|The New Dad: Right at Home
We were excited to release the latest report in our series on fatherhood The New Dad: Right at Home, authored by Brad Harrington, Fred Van Deusen and Iyar Mazar. We welcome you to share the
Press Release and Full Report with your colleagues.
The topic of Stay-at-Home Dads was the media hit of the year this Father's Day! A sampling of the news coverage for the report includes: Fox 25 Boston Interview, NBC News Story, Time, FoxNews, Boston Globe, Boston Herald, Miami Herald, ABC News, MSNBC, Reuters, Worcester Telegram, WSJ/Marketwatch, Daily Mail, Discovery News, Yahoo! Shine, Globe and Mail, The Good Men Project and many more.
As always, we welcome your thoughts and feedback on the study! For all three of the reports in The New Dad series as well as video and media links, please visit The New Dad web page. If you would like to survey the fathers in your organization to better understand their work-life needs, please contact Fred Van Deusen.
Millennials in the Workplace
The U.S. News and World report article Millennial Workers: Entitled, Needy, Self-Centered? How true are our perceptions of this generation? quotes Lauren Stiller Rikleen, BCCWF Executive-in-Residence. Lauren was the author of our Executive Briefing Creating Tomorrow's Leaders: the Expanding Roles of Millennials in the Workplace Looking to offer seminars or workshops at your organization on Millennials or other topics related to contemporary workforce management? BCCWF would be happy to partner with you to provide expert-led training. See our Executive Education page for more information.
Fox 25 Boston Work-Life Wednesdays
We are pleased to partner with Fox 25 News Boston on a morning news segment featuring issues around work, life and families. This month, Executive Director Brad Harrington discusses The Changing Role of Fathers and The New Dad Study. Work-Life Wednesday web page
Part-Time Professional of the Year Award awarded to Jennifer Sabatini Fraone!
Sponsored by the Talented Alliance of Part-Time Professionals, the Part-time Professional of the Year Award recognizes the valuable contributions made by individuals who work part-time. Our own Assistant Director Jennifer Sabatini Fraone was recognized as the Part-Time Professional of the Year for 2012! Congratulations Jennifer!
Connect with BCCWF!
The Boston College Center for Work & Family is on Twitter, Facebook, LinkedIn and YouTube! We were recently named one of the top 50 Work-Life experts on Twitter! We hope you'll follow us and share your news and thoughts! We look forward to keeping in touch with you by posting news and links to publications. Also, check out our BCCWF Blog.
If you have questions, please contact Jennifer Fraone
|Articles & Resources|
|Work-Life in the Spotlight: The Atlantic article and numerous responses bring issues of career management and work-life integration to the forefront. The Atlantic Cover Story: Why Women Still Can't Have It All by Ann Marie Slaughter has raised the public consciousness and prompted much conversation on work-life issues. Hundreds of articles and blogs have responded to the original article, including full covereage in the Atlantic section The Myth of Work-Life Balance|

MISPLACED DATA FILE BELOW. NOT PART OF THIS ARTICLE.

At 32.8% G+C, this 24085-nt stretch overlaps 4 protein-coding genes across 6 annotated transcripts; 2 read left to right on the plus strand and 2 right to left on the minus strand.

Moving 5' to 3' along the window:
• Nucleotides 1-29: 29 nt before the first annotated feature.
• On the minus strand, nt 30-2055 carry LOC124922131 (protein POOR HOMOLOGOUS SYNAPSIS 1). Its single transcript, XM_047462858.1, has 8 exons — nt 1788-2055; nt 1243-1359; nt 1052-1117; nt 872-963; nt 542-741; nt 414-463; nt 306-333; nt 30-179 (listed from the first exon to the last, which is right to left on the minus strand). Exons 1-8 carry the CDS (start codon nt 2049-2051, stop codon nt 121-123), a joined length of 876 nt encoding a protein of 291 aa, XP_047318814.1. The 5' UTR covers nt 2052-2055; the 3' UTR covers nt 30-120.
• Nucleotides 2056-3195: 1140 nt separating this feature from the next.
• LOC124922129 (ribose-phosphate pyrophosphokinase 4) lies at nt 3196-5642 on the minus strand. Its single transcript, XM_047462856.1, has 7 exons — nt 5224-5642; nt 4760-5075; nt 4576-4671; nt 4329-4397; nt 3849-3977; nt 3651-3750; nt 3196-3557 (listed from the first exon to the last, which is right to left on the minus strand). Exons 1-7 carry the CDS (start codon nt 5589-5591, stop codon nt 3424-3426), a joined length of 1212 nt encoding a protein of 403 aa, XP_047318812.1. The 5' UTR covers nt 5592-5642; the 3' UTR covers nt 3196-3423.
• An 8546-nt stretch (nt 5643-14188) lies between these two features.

Work-Life thought leaders weighing in on to topic included Ellen Galinksy, Kathleen Christensen, Stew Friedman, Joan Williams, this Yahoo! article which quotes Brad Harrington and The New Dad Study, and many more.
Got Global Work and Family Research?
Congratulations to our colleagues at the Work and Family Researchers Network for a Successful Inaugural Conference in New York City! Judi Casey reflects on the event in the Huffington Post.
Employee Engagement: 9 Tips to Help Employees and Leaders Achieve More This article in Talent Management provides concrete tips for how managers and leaders can heo their employees achieve more including goal setting, evaluating motivators and engaging others.
Making Sure 'Busy' Doesn't Lead to Burnout
Driven in part by the sluggish recovery and reduced layers of management, many executives face growing workloads that require longer hours and greater effort. As they try to execute their plans, they must also confront dozens of daily emergencies that constantly pop up via email, phone, text messages and meetings both in-person and virtual. How can we tame all-consuming work demands without burning out?
Your Next Office: At Home? The Wall Street Journal
The number of employees who work remotely has jumped significantly over the last decade, nearly doubling among all full-time, non-self-employed U.S. workers, and more than tripling for some professions, such as records clerks and insurance underwriters, according to a recent study by The Conference Board.
|National Workforce Roundtable|
Spring 2012 Roundtable Meeting: Boston, MA June 6-8, 2012
At the meeting, members of the National Workforce Roundtable, along with academic thought leaders, and corporate guest speakers came together to:
- Analyze the expanding nature of work-life in today's organizations due to the impact of technology, globalization and shifting demographics.
- Discuss the key components of effective mentoring, coaching, and sponsorship programs and share corporate success stories.
- Explore the connections between work, family, happiness, performance, engagement, and health.
- Hear about the challenges that the global economy, technology, and workload place on work-life integration of employees around the world and creative solutions.
Meeting Takeaways, a document designed to summarize some of the key learnings from the meeting and translate them into potential actions for organizations, is now available. Through our Members Only site, you can also access all of the meeting presentations and meeting materials.
New CWF White Paper